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1910 Jack Johnson vs. Jim Jeffries Souvenir Boxing Pennant.
NOTE: I was born and raised in Reno Nevada, and probably the most significant prize fight of the 20th century was held here on July 4th 1910. I am referring to the Jim Jefferies-Jack Johnson heavyweight title fight on that date. My grandfather attended the fight, and three generations later, we have decided to sell off several artifacts from this incredible fight. Our family has photographs, tickets, pennants, advertisements , broadsides, and an incredible autographed program signed by both fighters, along with fight promoter Tex Rickard(only known signed copy to exist). Some of the items have come directly from the event, while others have been meticulously collected over the past 109 years.
Thisheavyweight title fightis rankedNumber 1 by Ring magazine as the most significant prize fight in history. Arguably no boxing match has ever held greater importance than the first “Fight of the Century,” an ugly affair which drew the attention of millions not for sporting reasons, but because this contest was, first and foremost, about the supposed superiority of the white race. Jeffries initially had no interest in coming out of retirement to face Johnson but many viewed it as his social duty to put “The Galveston Giant” in his proper place. Eventually the former champion bowed to public pressure and the much anticipated clash took place in a specially built stadium where Jeffries, the expected victor, was completely dominated. To the deep dismay of the crowd, Johnson toyed with his opponent before the one-sided battering was finally stopped. The result led to race riots in virtually every major American city and the social repercussions were felt for decades.
This exceedingly rare pennant announces one of the most noteworthy matches in boxing history, as slumbering giant James Jeffries came out of retirement to face the Heavyweight Champ Jack Johnson, who had assumed the title with his 1908 victory over Tommy Burns at Sydney, Australia. Jeffries made no bones about the reasoning behind his return to the squared circle."I feel obligated to the sporting public at least to make an effort to reclaim the Heavyweight Championship for the white race. I should step into the ring again and demonstrate that a white man is king of them all."Of course, things did not go as Jeffries had hoped, and in a surprising show of humility he admitted after the fight that he could not have defeated Johnson in his prime.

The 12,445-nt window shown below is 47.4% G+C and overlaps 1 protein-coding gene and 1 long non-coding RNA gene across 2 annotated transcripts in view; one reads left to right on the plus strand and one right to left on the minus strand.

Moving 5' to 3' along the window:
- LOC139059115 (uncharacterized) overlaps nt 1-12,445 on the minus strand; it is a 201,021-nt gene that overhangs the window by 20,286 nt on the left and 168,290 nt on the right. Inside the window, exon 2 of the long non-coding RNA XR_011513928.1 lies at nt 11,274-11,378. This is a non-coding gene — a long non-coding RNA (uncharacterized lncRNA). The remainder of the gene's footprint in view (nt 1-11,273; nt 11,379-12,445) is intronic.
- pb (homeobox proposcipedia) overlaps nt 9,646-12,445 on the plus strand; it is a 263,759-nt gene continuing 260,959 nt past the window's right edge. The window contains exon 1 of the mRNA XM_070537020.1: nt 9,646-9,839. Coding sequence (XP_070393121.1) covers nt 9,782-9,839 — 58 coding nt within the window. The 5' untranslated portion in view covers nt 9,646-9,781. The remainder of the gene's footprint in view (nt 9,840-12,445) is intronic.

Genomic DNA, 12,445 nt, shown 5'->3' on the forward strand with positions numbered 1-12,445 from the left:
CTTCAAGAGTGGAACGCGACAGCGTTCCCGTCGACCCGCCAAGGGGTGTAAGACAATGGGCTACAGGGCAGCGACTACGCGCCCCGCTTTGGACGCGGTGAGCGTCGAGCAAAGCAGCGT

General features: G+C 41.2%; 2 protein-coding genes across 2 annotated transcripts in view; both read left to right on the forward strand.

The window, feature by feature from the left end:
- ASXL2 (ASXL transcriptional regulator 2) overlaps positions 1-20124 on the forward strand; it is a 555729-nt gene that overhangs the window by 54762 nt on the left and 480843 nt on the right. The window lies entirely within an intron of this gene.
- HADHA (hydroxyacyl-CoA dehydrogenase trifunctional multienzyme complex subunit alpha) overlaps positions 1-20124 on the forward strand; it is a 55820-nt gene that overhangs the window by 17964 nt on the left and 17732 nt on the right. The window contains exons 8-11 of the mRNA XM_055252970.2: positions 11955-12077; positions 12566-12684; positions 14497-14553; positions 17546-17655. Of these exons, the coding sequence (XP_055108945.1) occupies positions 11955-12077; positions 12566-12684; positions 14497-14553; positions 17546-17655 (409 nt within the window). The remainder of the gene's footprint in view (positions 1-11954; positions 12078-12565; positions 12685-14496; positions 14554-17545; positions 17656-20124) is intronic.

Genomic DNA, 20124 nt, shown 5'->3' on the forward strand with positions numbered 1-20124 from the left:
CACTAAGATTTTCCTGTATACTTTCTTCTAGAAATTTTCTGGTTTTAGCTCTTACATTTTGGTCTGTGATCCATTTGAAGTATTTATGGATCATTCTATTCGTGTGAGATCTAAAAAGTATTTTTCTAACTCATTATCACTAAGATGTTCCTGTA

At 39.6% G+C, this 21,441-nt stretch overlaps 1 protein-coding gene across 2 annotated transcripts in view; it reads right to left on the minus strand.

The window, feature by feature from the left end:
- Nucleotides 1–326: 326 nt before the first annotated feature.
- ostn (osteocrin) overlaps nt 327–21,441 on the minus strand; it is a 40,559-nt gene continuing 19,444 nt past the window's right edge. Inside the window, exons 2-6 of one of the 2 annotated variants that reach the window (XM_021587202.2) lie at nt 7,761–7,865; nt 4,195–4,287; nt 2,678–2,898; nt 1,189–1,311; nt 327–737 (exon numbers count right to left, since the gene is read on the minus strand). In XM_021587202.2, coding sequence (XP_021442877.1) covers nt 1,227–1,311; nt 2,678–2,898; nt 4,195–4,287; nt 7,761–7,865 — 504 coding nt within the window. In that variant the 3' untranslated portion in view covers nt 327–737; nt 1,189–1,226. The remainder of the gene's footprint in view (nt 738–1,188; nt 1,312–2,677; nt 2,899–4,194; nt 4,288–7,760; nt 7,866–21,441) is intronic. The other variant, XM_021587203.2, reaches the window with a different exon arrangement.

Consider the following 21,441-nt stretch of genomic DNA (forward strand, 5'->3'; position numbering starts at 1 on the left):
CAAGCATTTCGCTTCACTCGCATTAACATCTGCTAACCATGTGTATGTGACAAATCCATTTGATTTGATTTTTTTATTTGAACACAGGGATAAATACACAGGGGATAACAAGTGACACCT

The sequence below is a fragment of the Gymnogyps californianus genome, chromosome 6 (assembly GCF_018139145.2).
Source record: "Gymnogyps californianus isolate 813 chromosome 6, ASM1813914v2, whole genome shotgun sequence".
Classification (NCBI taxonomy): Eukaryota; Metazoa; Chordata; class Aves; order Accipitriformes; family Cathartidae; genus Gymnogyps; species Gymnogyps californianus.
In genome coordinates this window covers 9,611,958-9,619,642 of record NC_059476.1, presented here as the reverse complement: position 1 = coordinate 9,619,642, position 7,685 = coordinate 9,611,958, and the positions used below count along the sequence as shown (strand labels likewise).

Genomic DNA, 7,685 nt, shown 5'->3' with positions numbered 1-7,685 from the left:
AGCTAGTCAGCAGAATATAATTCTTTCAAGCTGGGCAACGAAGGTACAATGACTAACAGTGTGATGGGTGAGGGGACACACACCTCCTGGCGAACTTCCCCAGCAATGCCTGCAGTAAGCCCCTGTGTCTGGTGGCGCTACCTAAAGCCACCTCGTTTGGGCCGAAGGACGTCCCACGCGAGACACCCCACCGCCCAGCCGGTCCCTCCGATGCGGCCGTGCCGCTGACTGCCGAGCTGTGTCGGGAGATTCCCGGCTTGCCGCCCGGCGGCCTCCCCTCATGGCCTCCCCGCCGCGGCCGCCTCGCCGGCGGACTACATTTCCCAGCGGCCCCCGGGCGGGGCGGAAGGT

The reaction to Johnson's victory was immediate and violent. Across the country white gangs descended upon celebratory gatherings of African-Americans, leaving twenty murdered in their wake. Films of the fight, expected to generate thousands in extra revenue for both fighters, were impounded at ringside. And a calculated campaign against Johnson, and his "Unforgivable Blackness," would begin, forcing the Heavyweight Champion into exile and, ultimately, the penitentiary. No black man would again be given an opportunity to compete for the Heavyweight title until 1937, when Joe Louis claimed the belt.
A magnificent memento from a landmark moment in boxing history, this felt souvenir pennant dates to the World Heavyweight Championship bout between Jack Johnson and Jim Jeffries on July 4, 1910. The pennant itself measures 10x24" not including tassels, and is nicely framed to 18x34". This extremely rare issue has an actual image of the combatants in a circle in the middle, it lists the purse at $101,000, and has the date with "Reno" reading down the pennant. There's some creasing in the image but nowhere else; the tassels are intact and the overall appearance is incredible with its bright and vibrant colors. Johnson, who had become the first African-American Heavyweight Champ, faced former champ Jeffries, who came out of retirement for the fight and was dubbed "The Great White Hope." Johnson dominated the aging Jeffries, and rioting after the knockout spoke strongly to the racial tensions of the times. One of only three known examples to survive. A must have for the Jack Johnson collector. Remarkable display!!